November 25, 2005 10:08 PM   Subscribe

My three-month old son has congenital ptosis. Next month he might have surgery to correct it. Any experiences with said surgery? Did it work? Additional surgeries needed? Anything else you might add?
posted by panoptican to Health & Fitness (3 answers total)
Have they checked for strabismus as well?

I had congenital ptosis and strabismus when I was a kid. I had surgery at seven to correct the strabismus (in my case my eyes didn't align vertically); they didn't correct the ptosis because they thought it was false (ie, a result of the strabismus). Leaving it to that point, I wound up with a fairly light case of amblyopia: My depth perception is terrible and my right eye, which was the unaffected one, is pretty nearsighted from the stress of being the only eye I used for the first part of my life. When I am tired, I have to consciously put the disparate images from my eyes together.

The surgery itself wasn't a big deal, though I was older than your child. It was outpatient. I went back to school two days after. I did scream like hell coming out of the anaesthesia apparently. Everyone I know who has had ptosis surgery (often as adults) has not had to go back.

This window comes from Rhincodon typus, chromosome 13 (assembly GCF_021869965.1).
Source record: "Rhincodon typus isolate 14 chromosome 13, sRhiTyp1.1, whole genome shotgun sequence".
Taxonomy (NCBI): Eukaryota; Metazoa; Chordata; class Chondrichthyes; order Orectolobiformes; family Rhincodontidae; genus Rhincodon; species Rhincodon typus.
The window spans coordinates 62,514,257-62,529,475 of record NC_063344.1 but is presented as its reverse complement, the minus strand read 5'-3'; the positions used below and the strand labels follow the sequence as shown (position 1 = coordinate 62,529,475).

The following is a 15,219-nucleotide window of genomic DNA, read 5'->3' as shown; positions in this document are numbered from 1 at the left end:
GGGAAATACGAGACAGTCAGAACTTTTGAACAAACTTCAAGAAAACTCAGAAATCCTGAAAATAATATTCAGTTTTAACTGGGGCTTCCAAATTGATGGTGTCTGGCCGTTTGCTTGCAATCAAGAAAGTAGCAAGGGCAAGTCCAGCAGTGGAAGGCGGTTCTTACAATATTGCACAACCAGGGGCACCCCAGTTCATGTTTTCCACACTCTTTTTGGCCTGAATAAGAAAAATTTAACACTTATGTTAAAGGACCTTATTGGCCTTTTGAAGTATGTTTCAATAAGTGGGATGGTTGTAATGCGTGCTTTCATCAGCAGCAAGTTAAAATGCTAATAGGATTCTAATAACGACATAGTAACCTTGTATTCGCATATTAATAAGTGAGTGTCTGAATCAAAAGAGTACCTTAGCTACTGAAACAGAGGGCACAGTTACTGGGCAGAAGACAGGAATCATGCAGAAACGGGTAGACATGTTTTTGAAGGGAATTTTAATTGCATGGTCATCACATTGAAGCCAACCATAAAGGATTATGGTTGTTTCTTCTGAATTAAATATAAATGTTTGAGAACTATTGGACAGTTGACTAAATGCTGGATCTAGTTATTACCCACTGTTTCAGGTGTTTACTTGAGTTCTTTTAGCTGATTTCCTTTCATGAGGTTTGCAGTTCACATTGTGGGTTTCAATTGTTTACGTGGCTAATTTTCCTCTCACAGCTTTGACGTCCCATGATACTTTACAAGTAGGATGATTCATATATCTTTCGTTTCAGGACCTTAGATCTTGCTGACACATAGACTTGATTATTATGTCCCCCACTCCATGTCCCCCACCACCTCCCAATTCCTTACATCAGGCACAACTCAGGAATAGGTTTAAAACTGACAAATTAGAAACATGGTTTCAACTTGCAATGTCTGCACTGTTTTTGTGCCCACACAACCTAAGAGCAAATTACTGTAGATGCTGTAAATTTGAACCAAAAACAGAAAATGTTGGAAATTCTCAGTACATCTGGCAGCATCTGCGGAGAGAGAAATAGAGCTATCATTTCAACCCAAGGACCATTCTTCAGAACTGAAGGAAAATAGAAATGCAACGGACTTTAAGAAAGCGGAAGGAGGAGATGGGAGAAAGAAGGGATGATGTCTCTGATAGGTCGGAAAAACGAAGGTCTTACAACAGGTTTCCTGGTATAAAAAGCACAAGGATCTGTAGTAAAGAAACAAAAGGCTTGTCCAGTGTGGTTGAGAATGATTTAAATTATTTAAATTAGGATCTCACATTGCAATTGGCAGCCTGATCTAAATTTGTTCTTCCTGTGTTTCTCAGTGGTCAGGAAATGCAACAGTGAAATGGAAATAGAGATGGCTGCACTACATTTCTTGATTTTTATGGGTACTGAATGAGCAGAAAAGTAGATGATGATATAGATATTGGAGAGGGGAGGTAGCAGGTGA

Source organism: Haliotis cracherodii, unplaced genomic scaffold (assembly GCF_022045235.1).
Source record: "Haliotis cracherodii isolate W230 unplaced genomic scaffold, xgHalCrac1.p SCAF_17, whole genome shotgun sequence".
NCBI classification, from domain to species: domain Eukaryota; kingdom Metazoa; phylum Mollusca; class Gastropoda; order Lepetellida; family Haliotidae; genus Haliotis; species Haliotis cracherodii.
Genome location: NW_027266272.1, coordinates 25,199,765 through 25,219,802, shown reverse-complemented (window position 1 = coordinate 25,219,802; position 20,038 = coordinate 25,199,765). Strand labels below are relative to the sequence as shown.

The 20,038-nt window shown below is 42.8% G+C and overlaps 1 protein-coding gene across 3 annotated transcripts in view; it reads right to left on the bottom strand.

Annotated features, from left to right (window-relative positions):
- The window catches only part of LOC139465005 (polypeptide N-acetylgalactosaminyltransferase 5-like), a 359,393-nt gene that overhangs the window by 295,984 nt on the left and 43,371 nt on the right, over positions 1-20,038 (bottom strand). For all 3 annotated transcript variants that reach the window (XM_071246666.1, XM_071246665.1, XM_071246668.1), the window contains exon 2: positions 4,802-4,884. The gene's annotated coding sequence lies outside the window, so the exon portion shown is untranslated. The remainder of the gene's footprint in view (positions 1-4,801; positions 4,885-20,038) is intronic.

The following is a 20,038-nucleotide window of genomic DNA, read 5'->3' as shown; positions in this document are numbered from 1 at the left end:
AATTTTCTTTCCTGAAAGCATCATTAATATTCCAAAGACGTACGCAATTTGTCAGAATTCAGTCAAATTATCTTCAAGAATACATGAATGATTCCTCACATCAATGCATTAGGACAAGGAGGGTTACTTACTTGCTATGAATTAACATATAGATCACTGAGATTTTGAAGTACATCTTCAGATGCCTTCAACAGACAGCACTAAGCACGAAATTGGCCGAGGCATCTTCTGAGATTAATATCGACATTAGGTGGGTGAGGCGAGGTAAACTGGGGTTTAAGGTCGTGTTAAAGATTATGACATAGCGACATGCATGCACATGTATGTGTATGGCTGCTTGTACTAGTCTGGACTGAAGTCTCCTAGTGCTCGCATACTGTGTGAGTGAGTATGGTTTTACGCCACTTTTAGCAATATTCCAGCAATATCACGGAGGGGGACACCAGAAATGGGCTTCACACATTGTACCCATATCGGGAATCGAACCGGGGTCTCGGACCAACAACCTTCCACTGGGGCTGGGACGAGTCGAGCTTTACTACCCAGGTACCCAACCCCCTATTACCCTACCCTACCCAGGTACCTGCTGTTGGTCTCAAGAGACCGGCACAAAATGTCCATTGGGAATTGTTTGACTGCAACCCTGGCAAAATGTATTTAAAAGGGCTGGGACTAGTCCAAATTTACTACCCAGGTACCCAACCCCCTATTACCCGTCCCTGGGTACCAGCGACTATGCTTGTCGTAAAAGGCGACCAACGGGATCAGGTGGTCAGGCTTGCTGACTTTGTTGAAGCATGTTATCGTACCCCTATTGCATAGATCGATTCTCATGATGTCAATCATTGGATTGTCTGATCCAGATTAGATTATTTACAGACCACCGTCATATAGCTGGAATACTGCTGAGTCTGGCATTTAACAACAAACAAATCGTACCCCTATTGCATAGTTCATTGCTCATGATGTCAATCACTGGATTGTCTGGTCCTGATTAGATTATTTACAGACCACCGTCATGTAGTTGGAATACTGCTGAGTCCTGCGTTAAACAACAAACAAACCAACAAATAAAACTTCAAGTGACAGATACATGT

So definitely fix it, but maybe be sure that the ptosis is all that's going on so you don't have to do it twice. If you have other questions, please feel free to email & I can ask my mom, as she clearly remembers this better than I do.
posted by dame at 8:45 AM on November 26, 2005

The plastic period for vision is between 6 months and 2 years; it's a good idea to get this sort of thing fixed before then, to avoid the amblyopia that dame refers to. "Ptosis" as I hope has been explained to you just means a droopy eyelid; it can have many causes. The droopy eyelid interferes with vision because you cannot see through it; if the eye is not receiving visual input during the plastic period, the occipital cortex of the brain does not develop normally and can never accept binocular visual input thereafter.

I am not an expert in these things - I am an adult neurologist - but I believe the usual thing is that the correction is done, baby heals over a week or two from the surgical wound, and no one ever thinks about it again. The potential risks and benefits of course should be explained by the ophthalmologist who is doing the procedure.
posted by ikkyu2 at 9:26 PM on November 26, 2005

Response by poster: Thanks for your help. He is going to get the surgery. We'll see how it goes. But the combination of your answers plus what I've found all across the internet has put me a little more at ease.
posted by panoptican at 11:50 PM on November 29, 2005

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